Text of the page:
On Feb 24 2022 / by Wyoming Paul

Unpaving paradise

4 incredible projects that transform car parks

Car parks aren’t generally associated with fun, community, or greenery - but at the end of the day, the only limit to enjoying a 2.4m by 5m piece of land is your imagination. Here’s a selection of incredible projects that have taken place in car parks - we hope they spark your creativity and make you reconsider the next concrete pad you eyeball. While many of these projects take place in public car parks, there’s no reason not to consider them for your business park, too.

Parklets

Described as “the gateway drug to urban transformation” by creator John Bela, parklets are parking spaces that have been converted into mini parks. Bela created the prototype parklet in 2005 San Francisco, installing rollout living grass, a potted tree, a park bench and a welcome sign, and then taking them all away when his $2 parking fee ran out. Now, local government and businesses have combined forces to sponsor permanent parklets, creating little green social spaces where there used to be concrete.

The original Parklet space in San Francisco

Park(ing) Day

Bela’s temporary parklet captured the collective imagination in many cities around the world, resulting in Park(ing) Day - an international event where people can transform public parking bays into almost limitless varieties of green and social space. In 2011, 35 countries participated in creating nearly 1000 parks. This year Wellington celebrated Park(ing) Day in March, where parking bays were turned into everything from a giant Scrabble board to a dog petting station to Wellington’s smallest museum experience. Brisbane’s Park(ing) Day is coming soon on the 20th of September.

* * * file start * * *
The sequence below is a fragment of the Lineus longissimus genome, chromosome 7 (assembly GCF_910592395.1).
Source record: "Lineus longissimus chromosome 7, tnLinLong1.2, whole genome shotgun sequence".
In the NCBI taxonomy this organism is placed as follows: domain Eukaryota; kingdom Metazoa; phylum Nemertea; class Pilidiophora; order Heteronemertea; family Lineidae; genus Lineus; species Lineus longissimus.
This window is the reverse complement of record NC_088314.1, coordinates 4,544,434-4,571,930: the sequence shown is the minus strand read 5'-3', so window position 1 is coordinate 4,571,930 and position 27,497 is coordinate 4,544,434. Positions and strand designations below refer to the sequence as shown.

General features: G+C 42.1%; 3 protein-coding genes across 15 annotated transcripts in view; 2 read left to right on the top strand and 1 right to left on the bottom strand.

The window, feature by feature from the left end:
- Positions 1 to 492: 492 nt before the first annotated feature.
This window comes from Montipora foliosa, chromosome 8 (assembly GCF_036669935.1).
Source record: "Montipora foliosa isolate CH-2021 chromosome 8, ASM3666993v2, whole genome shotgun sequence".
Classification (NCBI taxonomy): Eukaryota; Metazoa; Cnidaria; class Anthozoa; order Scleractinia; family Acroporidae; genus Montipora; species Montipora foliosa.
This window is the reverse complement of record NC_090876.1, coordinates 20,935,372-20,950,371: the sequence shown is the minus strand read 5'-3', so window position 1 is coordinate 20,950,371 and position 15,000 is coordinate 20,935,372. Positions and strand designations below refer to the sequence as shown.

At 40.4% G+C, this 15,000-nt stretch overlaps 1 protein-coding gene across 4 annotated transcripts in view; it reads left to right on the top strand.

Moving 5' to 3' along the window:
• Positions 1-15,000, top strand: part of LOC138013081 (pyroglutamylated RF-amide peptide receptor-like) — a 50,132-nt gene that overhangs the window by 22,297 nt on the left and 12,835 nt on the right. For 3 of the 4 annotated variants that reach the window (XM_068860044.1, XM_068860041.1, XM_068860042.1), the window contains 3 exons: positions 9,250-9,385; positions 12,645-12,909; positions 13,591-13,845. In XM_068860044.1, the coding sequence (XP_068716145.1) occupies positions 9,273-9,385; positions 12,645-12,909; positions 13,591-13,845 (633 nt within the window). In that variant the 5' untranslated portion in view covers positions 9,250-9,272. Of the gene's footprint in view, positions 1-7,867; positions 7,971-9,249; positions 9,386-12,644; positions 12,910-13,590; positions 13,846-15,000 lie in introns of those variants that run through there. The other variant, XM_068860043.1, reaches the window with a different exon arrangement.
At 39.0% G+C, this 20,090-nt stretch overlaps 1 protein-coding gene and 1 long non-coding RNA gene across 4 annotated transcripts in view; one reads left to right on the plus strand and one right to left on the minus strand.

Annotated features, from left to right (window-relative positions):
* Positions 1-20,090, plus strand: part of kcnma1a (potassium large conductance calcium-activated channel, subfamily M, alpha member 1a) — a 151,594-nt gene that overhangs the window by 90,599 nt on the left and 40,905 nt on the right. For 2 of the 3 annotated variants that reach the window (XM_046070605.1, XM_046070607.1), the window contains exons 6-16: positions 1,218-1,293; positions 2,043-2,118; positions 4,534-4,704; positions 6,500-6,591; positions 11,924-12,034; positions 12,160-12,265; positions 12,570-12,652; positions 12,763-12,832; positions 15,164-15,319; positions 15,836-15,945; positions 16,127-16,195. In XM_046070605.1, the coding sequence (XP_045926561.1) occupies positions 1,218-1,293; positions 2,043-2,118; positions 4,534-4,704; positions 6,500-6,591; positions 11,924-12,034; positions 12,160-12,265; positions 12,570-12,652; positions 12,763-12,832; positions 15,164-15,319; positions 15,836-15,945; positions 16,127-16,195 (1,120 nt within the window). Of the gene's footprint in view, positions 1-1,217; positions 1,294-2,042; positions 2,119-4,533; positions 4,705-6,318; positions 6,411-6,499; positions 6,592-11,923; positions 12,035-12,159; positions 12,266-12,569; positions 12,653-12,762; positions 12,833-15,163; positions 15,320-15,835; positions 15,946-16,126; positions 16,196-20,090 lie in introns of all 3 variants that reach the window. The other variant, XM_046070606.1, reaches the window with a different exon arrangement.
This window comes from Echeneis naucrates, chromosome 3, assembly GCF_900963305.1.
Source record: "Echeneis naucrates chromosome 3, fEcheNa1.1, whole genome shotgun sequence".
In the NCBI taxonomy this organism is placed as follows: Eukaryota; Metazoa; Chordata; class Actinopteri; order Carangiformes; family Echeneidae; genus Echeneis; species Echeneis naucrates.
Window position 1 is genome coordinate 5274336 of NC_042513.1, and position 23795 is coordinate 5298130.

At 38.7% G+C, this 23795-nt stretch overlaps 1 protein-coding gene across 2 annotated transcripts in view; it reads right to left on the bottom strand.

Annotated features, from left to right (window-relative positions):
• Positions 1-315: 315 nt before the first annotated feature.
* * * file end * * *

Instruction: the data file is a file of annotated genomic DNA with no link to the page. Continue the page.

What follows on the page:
Park(ing) Day in Auckland 2018

Co-working

Victor Pontis started an international trend this May when he set up a temporary co-working and socialising space in a San Francisco parking bay, calling the idea WePark. WePark organisers pay the hourly parking fee, just like those parking cars - the only difference is how they use the space. The bid to reclaim public land and use it to work, eat, chat (and catch up on jigsaw puzzles) has sparked conversations around the world about how our urban space should be used.

WePark co-working space

Veggie gardens

This year, the rooftop of a multi-storey car park in Singapore was converted into a waste- and pesticide-free farm, producing 25 kinds of leafy greens and enough food to feed 1600 people each month. Smaller projects crop up all over the place, with organisers installing raised veggie beds, large pots, or removing concrete altogether to reach the soil beneath. In the UK, veggie garden allotments have sprouted up around railway stations, on roundabouts, in car parks and on canal boats. Unused car park? Perfect ground for carrots and spinach.

Rooftop car park farm in Singapore

If you’re interested in turning you car park into something incredible, but you’re not sure if you can give up the extra parking spot, get in touch. We’re experts in improving car park efficiency and utilisation, and are constantly thinking about how to make better use of space (we count car parks, not sheep!).

After a chat with us, you might find that you have more parking space than you need.

Not sure who we are?

Parkable is a sharing economy platform for car parking. We connect those with underused parking space to those looking for a park, so that businesses, individuals, organisations and cities can make the best use of the space they have. Want to learn more? Take a look at our success stories to find out how Parkable helps people like you.